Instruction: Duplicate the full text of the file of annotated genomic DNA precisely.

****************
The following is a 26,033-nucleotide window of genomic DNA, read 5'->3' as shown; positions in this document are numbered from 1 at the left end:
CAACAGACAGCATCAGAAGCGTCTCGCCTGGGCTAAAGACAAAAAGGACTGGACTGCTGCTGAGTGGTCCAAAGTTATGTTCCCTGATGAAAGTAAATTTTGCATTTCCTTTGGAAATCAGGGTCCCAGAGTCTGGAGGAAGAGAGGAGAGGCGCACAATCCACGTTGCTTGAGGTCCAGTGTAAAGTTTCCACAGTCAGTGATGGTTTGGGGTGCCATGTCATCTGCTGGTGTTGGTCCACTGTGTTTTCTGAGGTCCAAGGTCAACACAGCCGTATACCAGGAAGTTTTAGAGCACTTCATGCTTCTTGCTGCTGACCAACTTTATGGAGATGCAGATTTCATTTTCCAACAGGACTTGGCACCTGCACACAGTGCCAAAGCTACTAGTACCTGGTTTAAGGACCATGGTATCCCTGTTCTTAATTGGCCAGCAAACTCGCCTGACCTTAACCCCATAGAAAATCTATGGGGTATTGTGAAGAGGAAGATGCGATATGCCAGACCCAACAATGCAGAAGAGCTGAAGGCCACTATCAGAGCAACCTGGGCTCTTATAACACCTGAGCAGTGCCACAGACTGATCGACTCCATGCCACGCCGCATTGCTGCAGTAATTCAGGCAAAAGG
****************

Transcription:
The following is a 26,033-nucleotide window of genomic DNA, read 5'->3' as shown; positions in this document are numbered from 1 at the left end:
CAACAGACAGCATCAGAAGCGTCTCGCCTGGGCTAAAGACAAAAAGGACTGGACTGCTGCTGAGTGGTCCAAAGTTATGTTCCCTGATGAAAGTAAATTTTGCATTTCCTTTGGAAATCAGGGTCCCAGAGTCTGGAGGAAGAGAGGAGAGGCGCACAATCCACGTTGCTTGAGGTCCAGTGTAAAGTTTCCACAGTCAGTGATGGTTTGGGGTGCCATGTCATCTGCTGGTGTTGGTCCACTGTGTTTTCTGAGGTCCAAGGTCAACACAGCCGTATACCAGGAAGTTTTAGAGCACTTCATGCTTCTTGCTGCTGACCAACTTTATGGAGATGCAGATTTCATTTTCCAACAGGACTTGGCACCTGCACACAGTGCCAAAGCTACTAGTACCTGGTTTAAGGACCATGGTATCCCTGTTCTTAATTGGCCAGCAAACTCGCCTGACCTTAACCCCATAGAAAATCTATGGGGTATTGTGAAGAGGAAGATGCGATATGCCAGACCCAACAATGCAGAAGAGCTGAAGGCCACTATCAGAGCAACCTGGGCTCTTATAACACCTGAGCAGTGCCACAGACTGATCGACTCCATGCCACGCCGCATTGCTGCAGTAATTCAGGCAAAAGG